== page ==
AMC’s Walking Dead is breaking records for cable TV nearly every week now in its 3rd season. I made several abortive attempts to catch up with this show and finally got through the six episodes of S01. I am just a little busy with Boardwalk Empire, Dexter, Homeland, Sons of Anarchy, and Treme (so much TV, so little time) but since I was caught up on those, I figured it was time to get with the program on The Walking Dead.
Unless you’ve been living under a rock, you have certainly heard of this zombie apocalypse sensation. It takes place – at least in Season 1 – some 190ish days after some as yet unknown virus wipes out nearly all of mankind leaving an as yet unspecified number of survivors to fend for themselves with no power, almost no food, ruined civilisation, and, of course, hungry flesh-eating zombies (or “walkers” as they like to call ’em) somewhere near Atlanta. The show starts in a hospital where the main protagonist Rick is waking from a coma in an abandoned hospital still teaming with zombies. He eventually makes it out, makes a few friends, survives a zombie attack by hiding in a tank in Atlanta, and many other zany adventures before reuniting with his wife and kid and his best friend (but predictably also the wife’s lover in the interim – very similarly to Brody’s return home in Homeland with Mike and Jessica now that I think about it) out near a quarry northwest of Atlanta. There are misadventures and zombie attacks at the campsite and eventually, they make a desperate run for the CDC hoping to find some answers. Their arrival and flight from there constitute the last episode of the season.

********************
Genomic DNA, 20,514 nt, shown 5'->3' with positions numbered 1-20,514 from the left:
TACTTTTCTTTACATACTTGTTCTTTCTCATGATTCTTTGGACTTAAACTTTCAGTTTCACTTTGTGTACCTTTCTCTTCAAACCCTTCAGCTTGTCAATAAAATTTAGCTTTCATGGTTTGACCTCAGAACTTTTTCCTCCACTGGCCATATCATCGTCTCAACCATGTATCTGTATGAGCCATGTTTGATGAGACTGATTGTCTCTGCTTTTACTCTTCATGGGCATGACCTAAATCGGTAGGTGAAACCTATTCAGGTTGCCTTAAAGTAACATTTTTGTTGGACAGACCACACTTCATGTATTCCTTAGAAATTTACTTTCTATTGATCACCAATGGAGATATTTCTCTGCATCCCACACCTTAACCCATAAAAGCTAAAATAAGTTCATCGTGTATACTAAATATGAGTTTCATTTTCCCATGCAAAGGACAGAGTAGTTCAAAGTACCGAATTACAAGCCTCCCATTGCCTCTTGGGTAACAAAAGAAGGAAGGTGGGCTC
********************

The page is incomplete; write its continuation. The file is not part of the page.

I had a really difficult time getting through the first three episodes and I am still not entirely sold on the show. I think the acting is OK but that the characters themselves are barely two-dimensional – there are good guys and bad zombies and there is not as much nuance in there as there is in any of the other shows I am watching, such as Boardwalk Empire. The makeup and special effects with the zombies is extraordinary (great sound effects as well when heads get smashed and so forth). Admittedly, the plot is pretty original, but the script just seems to drag in episodes 2 and 3 without really filling out the characters as much as I would have liked to get hooked on the show. I feel like they are forcing me to like Rick because he is the real optimist and conscience of the group, but that they didn’t really give me a lot of choice or show any more shady or questionable sides of his character. The other actors are not spectacular either IMHO with the exception of the scientist Jenner in E06 who, I thought, was very well-played.